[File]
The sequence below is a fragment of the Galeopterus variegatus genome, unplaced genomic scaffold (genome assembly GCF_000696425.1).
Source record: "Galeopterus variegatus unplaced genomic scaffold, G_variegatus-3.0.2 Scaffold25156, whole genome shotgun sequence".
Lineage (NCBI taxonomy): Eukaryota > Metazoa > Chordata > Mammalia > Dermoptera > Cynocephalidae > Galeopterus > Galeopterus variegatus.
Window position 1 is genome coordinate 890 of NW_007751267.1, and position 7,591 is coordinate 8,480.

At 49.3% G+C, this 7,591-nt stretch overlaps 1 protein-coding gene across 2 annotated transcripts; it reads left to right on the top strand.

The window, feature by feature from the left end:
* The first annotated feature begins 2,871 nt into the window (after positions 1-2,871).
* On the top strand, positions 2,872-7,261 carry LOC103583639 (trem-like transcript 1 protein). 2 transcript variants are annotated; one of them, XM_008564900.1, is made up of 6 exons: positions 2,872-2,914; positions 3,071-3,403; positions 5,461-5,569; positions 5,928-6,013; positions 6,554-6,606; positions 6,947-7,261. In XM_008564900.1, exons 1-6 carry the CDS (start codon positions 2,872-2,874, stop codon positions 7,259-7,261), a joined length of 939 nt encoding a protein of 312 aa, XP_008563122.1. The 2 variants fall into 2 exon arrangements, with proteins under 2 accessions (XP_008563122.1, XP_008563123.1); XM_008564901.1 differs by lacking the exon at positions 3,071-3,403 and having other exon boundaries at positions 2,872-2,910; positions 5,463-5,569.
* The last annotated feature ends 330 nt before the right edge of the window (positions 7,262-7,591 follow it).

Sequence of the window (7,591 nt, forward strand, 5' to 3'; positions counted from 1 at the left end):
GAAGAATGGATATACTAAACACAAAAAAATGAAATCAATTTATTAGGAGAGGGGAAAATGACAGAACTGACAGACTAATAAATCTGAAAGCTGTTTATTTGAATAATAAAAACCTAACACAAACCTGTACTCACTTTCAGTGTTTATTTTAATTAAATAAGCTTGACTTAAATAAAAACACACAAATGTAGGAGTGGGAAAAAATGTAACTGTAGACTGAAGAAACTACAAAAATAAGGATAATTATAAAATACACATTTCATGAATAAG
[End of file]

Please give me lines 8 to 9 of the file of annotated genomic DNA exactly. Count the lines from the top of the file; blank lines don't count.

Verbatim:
* On the top strand, positions 2,872-7,261 carry LOC103583639 (trem-like transcript 1 protein). 2 transcript variants are annotated; one of them, XM_008564900.1, is made up of 6 exons: positions 2,872-2,914; positions 3,071-3,403; positions 5,461-5,569; positions 5,928-6,013; positions 6,554-6,606; positions 6,947-7,261. In XM_008564900.1, exons 1-6 carry the CDS (start codon positions 2,872-2,874, stop codon positions 7,259-7,261), a joined length of 939 nt encoding a protein of 312 aa, XP_008563122.1. The 2 variants fall into 2 exon arrangements, with proteins under 2 accessions (XP_008563122.1, XP_008563123.1); XM_008564901.1 differs by lacking the exon at positions 3,071-3,403 and having other exon boundaries at positions 2,872-2,910; positions 5,463-5,569.
* The last annotated feature ends 330 nt before the right edge of the window (positions 7,262-7,591 follow it).